From the beginning, Port Huron Music was a full line store. A decade later they outgrew their original outlet, and continued to expand. Today they have 13,000 square feet of store and employ 17 people. As for Teeple he is still out on the road visiting schools. Even the current tough times haven’t phased him: “I haven’t missed any meals, and we’re very active in recruiting [music makers],” he says.
Mostly Dave sees himself as an educator – not just to individual new players, but also to the community. And he’s particularly good at putting it all into perspective:
“I played sports my whole life, and I have friends who are coaches, but I tell them: ‘You don’t really understand teamwork like we in music do.’” Teeple explains that in a football game, if the quarterback isn’t doing well, you bring him out of the game and send in a replacement. But go to a lot of school band concerts and you’ll never see a band director call a clarinet player out in the middle of a concert and scream, “I told you three times that it’s an E-flat during that passage – you’re benched for the rest of concert!”
“Every kid is dependent on everyone else,” he notes.
When asked what inspired him to advocate for music, Teeple pauses, and then returns to his unintended lead roll in that high school operetta.
“That was kind of cool,” he says of that experience. “And since then I’ve always thought that we were put on this earth to get along and appreciate each other. I believe that if you can take a kid from any culture, religion, or education background, and get them to sing notes with others, play notes with others, teach then to work together through music, a lot of the prejudices would go away. We can take kids from around the world and teach them to play in an orchestra or a choir, and get them to work together. I’m convinced music can make a difference. Until someone proves me wrong, I’m going to wave my banner and keep trying.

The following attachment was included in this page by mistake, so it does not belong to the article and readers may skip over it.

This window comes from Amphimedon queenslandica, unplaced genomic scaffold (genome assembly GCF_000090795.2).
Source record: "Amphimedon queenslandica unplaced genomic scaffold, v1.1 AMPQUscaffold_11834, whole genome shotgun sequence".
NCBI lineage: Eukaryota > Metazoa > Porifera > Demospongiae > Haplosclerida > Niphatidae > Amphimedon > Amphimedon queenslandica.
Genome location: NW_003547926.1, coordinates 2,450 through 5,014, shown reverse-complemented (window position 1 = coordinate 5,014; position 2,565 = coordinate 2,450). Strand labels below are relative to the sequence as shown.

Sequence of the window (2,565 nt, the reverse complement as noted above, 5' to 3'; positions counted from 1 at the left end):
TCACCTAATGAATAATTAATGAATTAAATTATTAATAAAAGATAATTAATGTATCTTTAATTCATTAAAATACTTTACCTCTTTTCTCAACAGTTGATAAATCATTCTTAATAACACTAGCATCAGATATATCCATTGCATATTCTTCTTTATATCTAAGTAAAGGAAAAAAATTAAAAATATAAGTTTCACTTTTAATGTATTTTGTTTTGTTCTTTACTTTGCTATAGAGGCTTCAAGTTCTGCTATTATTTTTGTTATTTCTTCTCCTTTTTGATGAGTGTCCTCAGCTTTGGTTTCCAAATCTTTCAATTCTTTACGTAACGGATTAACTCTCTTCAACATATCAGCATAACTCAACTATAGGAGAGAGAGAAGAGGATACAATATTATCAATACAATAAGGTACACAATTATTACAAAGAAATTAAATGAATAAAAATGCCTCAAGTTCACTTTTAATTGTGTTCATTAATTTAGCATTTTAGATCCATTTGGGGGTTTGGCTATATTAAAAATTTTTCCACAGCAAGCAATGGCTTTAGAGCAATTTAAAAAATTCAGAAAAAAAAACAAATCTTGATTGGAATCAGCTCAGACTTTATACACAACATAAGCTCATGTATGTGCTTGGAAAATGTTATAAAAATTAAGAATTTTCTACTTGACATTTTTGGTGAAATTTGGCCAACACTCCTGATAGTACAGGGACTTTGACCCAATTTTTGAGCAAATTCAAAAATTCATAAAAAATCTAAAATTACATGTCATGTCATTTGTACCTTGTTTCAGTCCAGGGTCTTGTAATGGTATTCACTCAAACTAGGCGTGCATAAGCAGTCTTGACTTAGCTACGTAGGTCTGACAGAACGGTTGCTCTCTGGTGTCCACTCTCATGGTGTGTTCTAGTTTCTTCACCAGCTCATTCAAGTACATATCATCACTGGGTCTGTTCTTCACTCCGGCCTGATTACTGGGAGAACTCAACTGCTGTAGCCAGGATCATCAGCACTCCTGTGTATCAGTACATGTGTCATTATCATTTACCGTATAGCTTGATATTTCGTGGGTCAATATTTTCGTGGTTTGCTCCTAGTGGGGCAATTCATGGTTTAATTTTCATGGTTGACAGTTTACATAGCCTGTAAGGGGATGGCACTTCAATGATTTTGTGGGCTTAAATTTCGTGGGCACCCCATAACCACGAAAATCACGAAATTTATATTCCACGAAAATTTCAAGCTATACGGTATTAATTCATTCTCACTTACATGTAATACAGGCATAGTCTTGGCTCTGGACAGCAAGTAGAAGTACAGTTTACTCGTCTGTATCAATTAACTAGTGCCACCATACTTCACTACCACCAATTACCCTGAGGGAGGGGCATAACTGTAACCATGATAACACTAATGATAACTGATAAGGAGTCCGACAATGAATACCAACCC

“I read something a long time ago that goes, if not you than who? If not now, when?”
One of Teeple’s greatest successes was the New Horizons program – an initiative to provide entry points to music making for adults, including those with little or no musical background (www.newhorizonsmusic.org) — which he saw great potential for from the very beginning. One of the first to implement the program in the country, he got community leaders and members involved, and plenty of media attention to fuel the fire. “The funny thing is that only six people came to the first rehearsal, but a woman reporter from the local newspaper came and wrote an article about it,” he tells. “Then that story got picked up by the Associated Press! All these other dealers wanted me to mail them information on it and after a while, I handed off that part to NAMM.”
As for his program, “we’ve had great support from the group because they’ve had a great time. We don’t just rehearse – we also have a Christmas party and a summer picnic, things like that.” It’s blossomed beyond his wildest imagination: In addition to performing in the concert band, some members splintered off and also formed a 20-piece big band. Another group added a Polka combo to the mix. “And now we have an orchestra with strings … we’ve chuckled and said if we were willing to open the shop late every single night, people would come here to play music every single night.”
The group has played at nursing homes and community events and in addition to having fun and spreading the joy of music, has received a lot of press and community good will. “Mostly though it’s a chance for us to get up and talk about why music is important,” he says. “A couple of times a year we get asked to guest on a radio program, and we always look for those opportunities.”